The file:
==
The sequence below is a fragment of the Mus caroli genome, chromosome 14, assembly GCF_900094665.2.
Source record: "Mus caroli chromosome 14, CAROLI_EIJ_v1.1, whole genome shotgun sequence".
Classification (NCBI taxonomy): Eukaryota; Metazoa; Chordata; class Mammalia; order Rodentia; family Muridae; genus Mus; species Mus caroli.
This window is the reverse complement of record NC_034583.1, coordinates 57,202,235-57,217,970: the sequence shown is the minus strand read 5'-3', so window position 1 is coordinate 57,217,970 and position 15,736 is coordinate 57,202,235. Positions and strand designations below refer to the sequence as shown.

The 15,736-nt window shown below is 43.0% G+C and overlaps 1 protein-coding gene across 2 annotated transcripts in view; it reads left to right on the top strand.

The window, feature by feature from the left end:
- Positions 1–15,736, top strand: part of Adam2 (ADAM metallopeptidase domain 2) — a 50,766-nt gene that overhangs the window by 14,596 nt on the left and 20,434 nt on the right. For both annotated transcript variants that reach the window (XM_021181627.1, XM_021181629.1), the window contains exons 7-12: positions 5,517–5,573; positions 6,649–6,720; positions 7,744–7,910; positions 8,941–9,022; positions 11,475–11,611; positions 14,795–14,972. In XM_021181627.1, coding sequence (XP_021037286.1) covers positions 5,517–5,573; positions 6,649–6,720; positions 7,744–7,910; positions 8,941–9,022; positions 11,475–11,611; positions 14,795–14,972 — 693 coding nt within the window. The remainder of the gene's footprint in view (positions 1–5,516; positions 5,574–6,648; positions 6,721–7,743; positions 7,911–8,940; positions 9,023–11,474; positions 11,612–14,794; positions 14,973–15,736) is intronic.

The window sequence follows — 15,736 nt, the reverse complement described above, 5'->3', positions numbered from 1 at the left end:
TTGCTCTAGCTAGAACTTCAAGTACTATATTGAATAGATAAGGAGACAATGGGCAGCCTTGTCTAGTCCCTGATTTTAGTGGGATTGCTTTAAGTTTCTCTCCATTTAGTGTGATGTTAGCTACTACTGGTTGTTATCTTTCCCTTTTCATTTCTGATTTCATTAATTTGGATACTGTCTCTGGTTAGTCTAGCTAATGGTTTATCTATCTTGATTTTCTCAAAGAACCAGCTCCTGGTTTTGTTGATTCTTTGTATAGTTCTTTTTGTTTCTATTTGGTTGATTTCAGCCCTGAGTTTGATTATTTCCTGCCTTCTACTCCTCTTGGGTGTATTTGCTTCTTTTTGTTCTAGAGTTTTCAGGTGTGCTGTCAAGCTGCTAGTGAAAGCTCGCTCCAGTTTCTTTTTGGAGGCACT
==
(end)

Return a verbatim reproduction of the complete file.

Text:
The sequence below is a fragment of the Mus caroli genome, chromosome 14, assembly GCF_900094665.2.
Source record: "Mus caroli chromosome 14, CAROLI_EIJ_v1.1, whole genome shotgun sequence".
Classification (NCBI taxonomy): Eukaryota; Metazoa; Chordata; class Mammalia; order Rodentia; family Muridae; genus Mus; species Mus caroli.
This window is the reverse complement of record NC_034583.1, coordinates 57,202,235-57,217,970: the sequence shown is the minus strand read 5'-3', so window position 1 is coordinate 57,217,970 and position 15,736 is coordinate 57,202,235. Positions and strand designations below refer to the sequence as shown.

The 15,736-nt window shown below is 43.0% G+C and overlaps 1 protein-coding gene across 2 annotated transcripts in view; it reads left to right on the top strand.

The window, feature by feature from the left end:
- Positions 1–15,736, top strand: part of Adam2 (ADAM metallopeptidase domain 2) — a 50,766-nt gene that overhangs the window by 14,596 nt on the left and 20,434 nt on the right. For both annotated transcript variants that reach the window (XM_021181627.1, XM_021181629.1), the window contains exons 7-12: positions 5,517–5,573; positions 6,649–6,720; positions 7,744–7,910; positions 8,941–9,022; positions 11,475–11,611; positions 14,795–14,972. In XM_021181627.1, coding sequence (XP_021037286.1) covers positions 5,517–5,573; positions 6,649–6,720; positions 7,744–7,910; positions 8,941–9,022; positions 11,475–11,611; positions 14,795–14,972 — 693 coding nt within the window. The remainder of the gene's footprint in view (positions 1–5,516; positions 5,574–6,648; positions 6,721–7,743; positions 7,911–8,940; positions 9,023–11,474; positions 11,612–14,794; positions 14,973–15,736) is intronic.

The window sequence follows — 15,736 nt, the reverse complement described above, 5'->3', positions numbered from 1 at the left end:
TTGCTCTAGCTAGAACTTCAAGTACTATATTGAATAGATAAGGAGACAATGGGCAGCCTTGTCTAGTCCCTGATTTTAGTGGGATTGCTTTAAGTTTCTCTCCATTTAGTGTGATGTTAGCTACTACTGGTTGTTATCTTTCCCTTTTCATTTCTGATTTCATTAATTTGGATACTGTCTCTGGTTAGTCTAGCTAATGGTTTATCTATCTTGATTTTCTCAAAGAACCAGCTCCTGGTTTTGTTGATTCTTTGTATAGTTCTTTTTGTTTCTATTTGGTTGATTTCAGCCCTGAGTTTGATTATTTCCTGCCTTCTACTCCTCTTGGGTGTATTTGCTTCTTTTTGTTCTAGAGTTTTCAGGTGTGCTGTCAAGCTGCTAGTGAAAGCTCGCTCCAGTTTCTTTTTGGAGGCACT